You’ll find that many of the official symbol catalog already use this technique by default, but it is easy to set up yourself, either to apply it to your own custom symbols, or to existing symbols when using them.

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The community atlas is almost at it’s 500th map, and will also be 4 years old this February.

For this occasion, we are having a mapping competition with the chance to win some nice voucher to use on ProFantasy products.

You can read all the details about the competition in this forum post, but the main idea is to create a dungeon with either a ice and/or fire theme.

There will be prizes for best map, and also a prize drawn at random from the submitted maps for the 500th map.

This contest is intended for every CC3+ user, no matter their skill level. Don’t hesitate to join even if you don’t feel your artistic skill can compete with the best. Even if you don’t win any of the prizes for best map, there is also the random draw which anyone could win.

The contest will be running until the end of February. Please head over to the forum post to check the exact details, ask any questions you might have, and have a look at the two maps already submitted.

Please, join in on the competition. It is great fun participating, no matter your skill level, and it is a great opportunity to challenge yourself, maybe do something different than your usual fare. And the more people who participates, the better the contest becomes.

Ever wanted to have something appear as a being inscribed into the wall or floor instead of appearing on top of it? With a little bit of manipulation and a few effects, we can turn any vector symbol or basic shape into such an inscription.

We can then use this technique to decorate floors in a dungeon, or used with both walls and floors in a perspective drawing, netting us some nice way of adding decorations without overusing symbols.
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This is the fourth article in my series about XP development. To understand this article properly, you should be familiar with the contents of the previous articles.

In this article, I’ll be taking a closer look at how to interface with some of CC3+’s own functionality, in this case how to set CC3+ variables and how to call native CC3+ commands from an XP. I’ll be showing you how to use the SetVar and ExecScriptCopy API calls.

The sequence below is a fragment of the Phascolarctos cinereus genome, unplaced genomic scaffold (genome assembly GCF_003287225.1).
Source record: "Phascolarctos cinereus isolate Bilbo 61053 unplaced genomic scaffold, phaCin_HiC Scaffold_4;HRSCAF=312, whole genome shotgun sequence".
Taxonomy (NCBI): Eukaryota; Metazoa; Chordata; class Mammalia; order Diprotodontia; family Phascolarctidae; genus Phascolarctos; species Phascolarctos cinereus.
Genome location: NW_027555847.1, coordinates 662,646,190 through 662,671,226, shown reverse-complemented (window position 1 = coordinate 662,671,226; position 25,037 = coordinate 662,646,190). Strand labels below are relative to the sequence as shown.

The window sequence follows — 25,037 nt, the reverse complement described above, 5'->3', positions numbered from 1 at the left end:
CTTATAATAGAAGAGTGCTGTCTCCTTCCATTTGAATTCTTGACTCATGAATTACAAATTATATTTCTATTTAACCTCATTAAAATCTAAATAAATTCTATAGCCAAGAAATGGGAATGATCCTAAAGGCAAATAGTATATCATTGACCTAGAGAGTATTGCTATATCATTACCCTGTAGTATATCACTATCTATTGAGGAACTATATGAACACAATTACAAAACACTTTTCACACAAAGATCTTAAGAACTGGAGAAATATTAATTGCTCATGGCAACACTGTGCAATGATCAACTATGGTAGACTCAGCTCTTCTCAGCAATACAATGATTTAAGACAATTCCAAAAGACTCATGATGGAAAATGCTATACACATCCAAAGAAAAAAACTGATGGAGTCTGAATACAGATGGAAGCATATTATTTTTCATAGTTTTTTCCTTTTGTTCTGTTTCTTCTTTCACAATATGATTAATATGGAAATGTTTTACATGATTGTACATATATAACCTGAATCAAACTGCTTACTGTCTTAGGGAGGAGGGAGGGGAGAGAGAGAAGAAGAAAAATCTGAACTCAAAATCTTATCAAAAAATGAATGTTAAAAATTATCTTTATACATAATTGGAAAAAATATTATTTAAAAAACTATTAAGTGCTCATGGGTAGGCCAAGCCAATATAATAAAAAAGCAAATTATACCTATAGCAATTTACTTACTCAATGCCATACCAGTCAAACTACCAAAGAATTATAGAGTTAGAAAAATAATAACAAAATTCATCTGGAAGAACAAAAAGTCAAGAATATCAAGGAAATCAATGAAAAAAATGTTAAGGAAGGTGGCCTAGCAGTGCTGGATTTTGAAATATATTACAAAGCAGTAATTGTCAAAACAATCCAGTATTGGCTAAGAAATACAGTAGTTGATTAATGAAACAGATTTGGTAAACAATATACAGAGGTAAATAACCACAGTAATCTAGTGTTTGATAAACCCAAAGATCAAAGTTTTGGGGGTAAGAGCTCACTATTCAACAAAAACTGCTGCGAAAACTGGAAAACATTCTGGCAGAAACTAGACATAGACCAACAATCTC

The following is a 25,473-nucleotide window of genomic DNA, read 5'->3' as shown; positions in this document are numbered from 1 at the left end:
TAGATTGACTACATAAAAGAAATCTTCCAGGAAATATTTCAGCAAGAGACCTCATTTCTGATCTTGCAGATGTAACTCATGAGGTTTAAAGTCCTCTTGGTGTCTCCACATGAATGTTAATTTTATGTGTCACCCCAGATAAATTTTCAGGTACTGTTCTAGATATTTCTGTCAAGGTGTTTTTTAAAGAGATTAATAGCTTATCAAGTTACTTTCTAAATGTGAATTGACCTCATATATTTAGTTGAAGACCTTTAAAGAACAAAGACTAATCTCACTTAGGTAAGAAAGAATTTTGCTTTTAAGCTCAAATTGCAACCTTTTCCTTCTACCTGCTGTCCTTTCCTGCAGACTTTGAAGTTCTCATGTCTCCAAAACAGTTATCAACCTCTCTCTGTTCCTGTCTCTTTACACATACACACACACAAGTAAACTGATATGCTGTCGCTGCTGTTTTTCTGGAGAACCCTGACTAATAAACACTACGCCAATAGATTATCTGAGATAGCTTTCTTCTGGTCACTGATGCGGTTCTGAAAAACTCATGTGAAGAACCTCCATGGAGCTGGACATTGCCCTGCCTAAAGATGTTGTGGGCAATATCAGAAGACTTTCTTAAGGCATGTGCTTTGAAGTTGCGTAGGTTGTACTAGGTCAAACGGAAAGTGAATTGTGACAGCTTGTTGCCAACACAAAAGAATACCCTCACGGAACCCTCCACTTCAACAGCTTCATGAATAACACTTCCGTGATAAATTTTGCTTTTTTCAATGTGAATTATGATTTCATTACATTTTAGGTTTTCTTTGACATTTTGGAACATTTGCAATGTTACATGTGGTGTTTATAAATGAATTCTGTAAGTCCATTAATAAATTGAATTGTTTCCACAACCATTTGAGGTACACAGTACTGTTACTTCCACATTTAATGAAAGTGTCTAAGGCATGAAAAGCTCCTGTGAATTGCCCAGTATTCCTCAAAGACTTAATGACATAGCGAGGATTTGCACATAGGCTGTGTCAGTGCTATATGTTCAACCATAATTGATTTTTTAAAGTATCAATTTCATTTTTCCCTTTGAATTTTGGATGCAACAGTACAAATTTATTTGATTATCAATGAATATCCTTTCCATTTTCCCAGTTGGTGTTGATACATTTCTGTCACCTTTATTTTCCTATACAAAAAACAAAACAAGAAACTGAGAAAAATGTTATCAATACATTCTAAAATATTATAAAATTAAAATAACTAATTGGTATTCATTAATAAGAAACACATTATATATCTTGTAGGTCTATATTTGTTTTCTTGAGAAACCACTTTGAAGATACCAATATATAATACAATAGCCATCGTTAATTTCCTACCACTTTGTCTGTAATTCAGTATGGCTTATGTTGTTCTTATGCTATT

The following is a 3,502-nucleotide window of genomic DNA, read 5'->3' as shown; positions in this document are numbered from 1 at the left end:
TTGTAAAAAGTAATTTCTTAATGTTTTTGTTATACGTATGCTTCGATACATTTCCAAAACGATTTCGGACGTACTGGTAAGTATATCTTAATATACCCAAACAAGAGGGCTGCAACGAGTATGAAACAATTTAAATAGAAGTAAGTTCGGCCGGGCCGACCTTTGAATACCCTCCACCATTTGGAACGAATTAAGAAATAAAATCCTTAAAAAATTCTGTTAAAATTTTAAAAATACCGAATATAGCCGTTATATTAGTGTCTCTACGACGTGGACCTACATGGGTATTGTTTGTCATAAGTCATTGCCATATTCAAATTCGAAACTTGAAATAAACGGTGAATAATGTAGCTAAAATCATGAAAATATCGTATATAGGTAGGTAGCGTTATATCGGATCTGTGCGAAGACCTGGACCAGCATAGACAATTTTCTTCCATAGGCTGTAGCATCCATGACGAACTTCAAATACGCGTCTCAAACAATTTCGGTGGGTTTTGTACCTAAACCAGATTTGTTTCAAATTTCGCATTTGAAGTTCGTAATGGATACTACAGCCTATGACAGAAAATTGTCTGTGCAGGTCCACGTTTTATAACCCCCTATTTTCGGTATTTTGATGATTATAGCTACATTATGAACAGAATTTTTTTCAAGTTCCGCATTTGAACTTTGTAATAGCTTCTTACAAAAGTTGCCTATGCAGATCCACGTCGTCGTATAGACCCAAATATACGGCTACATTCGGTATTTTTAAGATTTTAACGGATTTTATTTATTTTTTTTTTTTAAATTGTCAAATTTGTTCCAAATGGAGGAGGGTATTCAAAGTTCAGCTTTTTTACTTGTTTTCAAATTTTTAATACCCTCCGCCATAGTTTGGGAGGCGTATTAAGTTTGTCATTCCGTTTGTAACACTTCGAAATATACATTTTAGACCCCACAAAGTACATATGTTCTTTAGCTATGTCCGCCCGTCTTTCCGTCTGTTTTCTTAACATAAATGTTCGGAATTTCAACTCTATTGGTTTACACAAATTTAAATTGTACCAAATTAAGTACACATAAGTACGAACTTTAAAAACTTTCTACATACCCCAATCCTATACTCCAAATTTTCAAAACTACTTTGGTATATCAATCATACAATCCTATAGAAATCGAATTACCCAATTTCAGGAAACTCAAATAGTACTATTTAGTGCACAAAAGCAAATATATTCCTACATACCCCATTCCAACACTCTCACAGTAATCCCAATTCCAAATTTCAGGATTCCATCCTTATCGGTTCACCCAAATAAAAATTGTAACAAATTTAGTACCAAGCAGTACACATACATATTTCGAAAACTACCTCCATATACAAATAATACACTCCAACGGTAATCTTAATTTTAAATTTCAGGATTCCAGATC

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So, here you are, having just prepared the main location for tonight’s adventure. But then it dawns on you, you have no idea when players will actually visit this location. They may even drop by multiple times.

Well, today we’ll be having a look into how to set up effects to it is easy to switch between day and night views of the same map. In the day scene, we will be using regular wall shadow effects to have the buildings and symbols cast shadows, while the night seen will use the point light system in CC3+ to have light sources in the scene that causes the symbols to cast shadows. We will be using this to show how symbols around a fire casts shadows away from the fire, and how we can have lights coming from the windows.

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Perspectives 3 is a great add-on. It can be really rewarding to see your building appear in all it’s 3-dimensional glory.

There are some interesting challenges when mapping in the isometric view offered by Perspectives 3 however, and that is based on the fact that while the drawing might look 3-dimensional, it is actually still a flat surface. What Perspective does is to use angles in such a way as to make things appear 3-dimensional when it is not. As long as we can use the premade tools, we don’t have to worry too much about this, but these tools have their limits. For example, they are great for creating a house with, but there aren’t any easy tool to draw a ruined, crumbling wall. And it is a this point we need to start drawing some elements ourselves, and that can get a bit tricky when working in the isometric perspective.

In this article, I’ll discuss how to draw various elements to make a convincing ruin. It is based on the keep I made in this thread.

This article is also available as a video.